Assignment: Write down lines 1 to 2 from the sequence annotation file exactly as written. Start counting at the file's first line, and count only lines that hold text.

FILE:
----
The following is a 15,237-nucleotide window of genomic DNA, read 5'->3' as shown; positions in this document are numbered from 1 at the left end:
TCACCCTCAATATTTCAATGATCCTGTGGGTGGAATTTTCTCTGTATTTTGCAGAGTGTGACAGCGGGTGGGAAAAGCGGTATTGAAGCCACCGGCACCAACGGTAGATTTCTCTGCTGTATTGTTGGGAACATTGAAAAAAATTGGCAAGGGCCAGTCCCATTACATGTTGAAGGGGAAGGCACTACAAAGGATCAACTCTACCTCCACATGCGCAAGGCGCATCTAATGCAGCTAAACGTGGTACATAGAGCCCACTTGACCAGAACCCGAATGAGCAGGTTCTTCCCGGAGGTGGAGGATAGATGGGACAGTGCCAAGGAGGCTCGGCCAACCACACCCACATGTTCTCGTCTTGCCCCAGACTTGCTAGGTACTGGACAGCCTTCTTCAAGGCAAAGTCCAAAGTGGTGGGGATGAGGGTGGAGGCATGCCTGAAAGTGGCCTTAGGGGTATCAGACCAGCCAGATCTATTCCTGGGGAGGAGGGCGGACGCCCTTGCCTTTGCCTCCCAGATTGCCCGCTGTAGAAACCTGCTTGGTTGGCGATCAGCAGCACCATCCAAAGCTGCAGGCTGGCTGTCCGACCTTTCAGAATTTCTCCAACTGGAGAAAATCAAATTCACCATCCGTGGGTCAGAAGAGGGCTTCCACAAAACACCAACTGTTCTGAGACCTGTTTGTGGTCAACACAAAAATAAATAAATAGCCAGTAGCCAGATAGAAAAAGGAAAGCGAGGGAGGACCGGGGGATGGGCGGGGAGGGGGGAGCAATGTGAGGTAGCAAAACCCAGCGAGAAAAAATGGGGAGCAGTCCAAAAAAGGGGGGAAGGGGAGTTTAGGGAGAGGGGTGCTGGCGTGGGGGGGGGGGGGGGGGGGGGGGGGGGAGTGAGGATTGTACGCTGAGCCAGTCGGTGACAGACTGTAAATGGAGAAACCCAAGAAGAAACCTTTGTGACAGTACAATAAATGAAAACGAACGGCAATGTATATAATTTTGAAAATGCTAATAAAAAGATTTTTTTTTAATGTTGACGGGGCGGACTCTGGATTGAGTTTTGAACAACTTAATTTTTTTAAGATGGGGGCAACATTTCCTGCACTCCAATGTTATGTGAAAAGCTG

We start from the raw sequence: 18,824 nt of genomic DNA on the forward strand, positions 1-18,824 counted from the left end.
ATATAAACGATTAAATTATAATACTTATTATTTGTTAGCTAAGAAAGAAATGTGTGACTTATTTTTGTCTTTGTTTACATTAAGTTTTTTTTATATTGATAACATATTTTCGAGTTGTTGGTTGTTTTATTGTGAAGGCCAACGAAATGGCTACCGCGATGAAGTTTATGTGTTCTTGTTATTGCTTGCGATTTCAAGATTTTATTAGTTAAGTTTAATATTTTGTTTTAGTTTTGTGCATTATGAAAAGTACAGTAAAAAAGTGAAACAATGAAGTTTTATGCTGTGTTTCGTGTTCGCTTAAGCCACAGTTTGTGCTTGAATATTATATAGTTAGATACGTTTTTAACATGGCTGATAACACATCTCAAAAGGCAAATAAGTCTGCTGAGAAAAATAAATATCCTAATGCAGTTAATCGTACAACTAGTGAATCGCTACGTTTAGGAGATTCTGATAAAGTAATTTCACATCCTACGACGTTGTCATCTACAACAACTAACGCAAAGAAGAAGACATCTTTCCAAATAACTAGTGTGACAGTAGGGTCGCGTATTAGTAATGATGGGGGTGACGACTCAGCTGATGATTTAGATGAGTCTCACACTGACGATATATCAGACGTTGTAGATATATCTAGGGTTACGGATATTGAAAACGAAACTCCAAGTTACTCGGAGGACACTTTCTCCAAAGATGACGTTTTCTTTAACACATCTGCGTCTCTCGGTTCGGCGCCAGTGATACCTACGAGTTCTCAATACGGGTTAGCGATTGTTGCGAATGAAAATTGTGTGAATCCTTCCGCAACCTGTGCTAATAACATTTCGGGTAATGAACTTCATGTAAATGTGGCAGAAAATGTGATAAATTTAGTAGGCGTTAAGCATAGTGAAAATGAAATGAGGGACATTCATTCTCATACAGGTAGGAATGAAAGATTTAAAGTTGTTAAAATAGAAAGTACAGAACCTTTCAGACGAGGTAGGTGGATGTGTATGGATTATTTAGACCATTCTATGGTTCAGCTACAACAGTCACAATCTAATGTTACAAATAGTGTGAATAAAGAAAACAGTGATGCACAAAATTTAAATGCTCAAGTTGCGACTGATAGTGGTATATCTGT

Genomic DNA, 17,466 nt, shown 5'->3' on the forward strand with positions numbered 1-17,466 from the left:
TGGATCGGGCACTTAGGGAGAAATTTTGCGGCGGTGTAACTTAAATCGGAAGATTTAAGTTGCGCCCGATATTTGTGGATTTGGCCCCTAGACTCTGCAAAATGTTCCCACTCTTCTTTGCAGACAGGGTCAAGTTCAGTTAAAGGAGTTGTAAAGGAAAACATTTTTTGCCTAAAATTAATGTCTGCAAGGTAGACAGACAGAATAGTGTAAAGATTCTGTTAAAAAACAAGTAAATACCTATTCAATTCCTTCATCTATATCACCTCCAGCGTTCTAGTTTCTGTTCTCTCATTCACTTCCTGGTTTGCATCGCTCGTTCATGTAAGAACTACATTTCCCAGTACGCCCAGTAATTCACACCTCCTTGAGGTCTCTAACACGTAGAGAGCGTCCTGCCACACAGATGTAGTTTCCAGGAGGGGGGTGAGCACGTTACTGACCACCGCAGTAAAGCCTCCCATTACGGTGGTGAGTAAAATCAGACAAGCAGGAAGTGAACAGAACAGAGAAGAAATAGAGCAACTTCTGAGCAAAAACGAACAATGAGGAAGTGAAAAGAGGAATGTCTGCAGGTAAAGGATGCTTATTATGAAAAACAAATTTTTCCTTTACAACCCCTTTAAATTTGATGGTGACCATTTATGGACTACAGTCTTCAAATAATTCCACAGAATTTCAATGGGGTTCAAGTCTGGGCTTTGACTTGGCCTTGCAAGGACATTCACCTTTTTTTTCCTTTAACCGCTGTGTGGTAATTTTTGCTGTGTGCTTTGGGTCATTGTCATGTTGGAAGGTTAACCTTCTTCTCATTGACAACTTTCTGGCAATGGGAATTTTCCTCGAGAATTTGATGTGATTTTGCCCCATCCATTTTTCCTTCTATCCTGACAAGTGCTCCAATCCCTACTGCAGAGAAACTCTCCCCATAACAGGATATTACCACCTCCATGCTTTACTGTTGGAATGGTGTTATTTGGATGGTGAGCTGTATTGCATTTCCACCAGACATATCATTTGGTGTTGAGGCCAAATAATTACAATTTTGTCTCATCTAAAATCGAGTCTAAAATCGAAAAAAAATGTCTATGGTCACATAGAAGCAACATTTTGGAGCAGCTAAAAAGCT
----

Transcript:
The following is a 15,237-nucleotide window of genomic DNA, read 5'->3' as shown; positions in this document are numbered from 1 at the left end:
TCACCCTCAATATTTCAATGATCCTGTGGGTGGAATTTTCTCTGTATTTTGCAGAGTGTGACAGCGGGTGGGAAAAGCGGTATTGAAGCCACCGGCACCAACGGTAGATTTCTCTGCTGTATTGTTGGGAACATTGAAAAAAATTGGCAAGGGCCAGTCCCATTACATGTTGAAGGGGAAGGCACTACAAAGGATCAACTCTACCTCCACATGCGCAAGGCGCATCTAATGCAGCTAAACGTGGTACATAGAGCCCACTTGACCAGAACCCGAATGAGCAGGTTCTTCCCGGAGGTGGAGGATAGATGGGACAGTGCCAAGGAGGCTCGGCCAACCACACCCACATGTTCTCGTCTTGCCCCAGACTTGCTAGGTACTGGACAGCCTTCTTCAAGGCAAAGTCCAAAGTGGTGGGGATGAGGGTGGAGGCATGCCTGAAAGTGGCCTTAGGGGTATCAGACCAGCCAGATCTATTCCTGGGGAGGAGGGCGGACGCCCTTGCCTTTGCCTCCCAGATTGCCCGCTGTAGAAACCTGCTTGGTTGGCGATCAGCAGCACCATCCAAAGCTGCAGGCTGGCTGTCCGACCTTTCAGAATTTCTCCAACTGGAGAAAATCAAATTCACCATCCGTGGGTCAGAAGAGGGCTTCCACAAAACACCAACTGTTCTGAGACCTGTTTGTGGTCAACACAAAAATAAATAAATAGCCAGTAGCCAGATAGAAAAAGGAAAGCGAGGGAGGACCGGGGGATGGGCGGGGAGGGGGGAGCAATGTGAGGTAGCAAAACCCAGCGAGAAAAAATGGGGAGCAGTCCAAAAAAGGGGGGAAGGGGAGTTTAGGGAGAGGGGTGCTGGCGTGGGGGGGGGGGGGGGGGGGGGGGGGGGAGTGAGGATTGTACGCTGAGCCAGTCGGTGACAGACTGTAAATGGAGAAACCCAAGAAGAAACCTTTGTGACAGTACAATAAATGAAAACGAACGGCAATGTATATAATTTTGAAAATGCTAATAAAAAGATTTTTTTTTAATGTTGACGGGGCGGACTCTGGATTGAGTTTTGAACAACTTAATTTTTTTAAGATGGGGGCAACATTTCCTGCACTCCAATGTTATGTGAAAAGCTG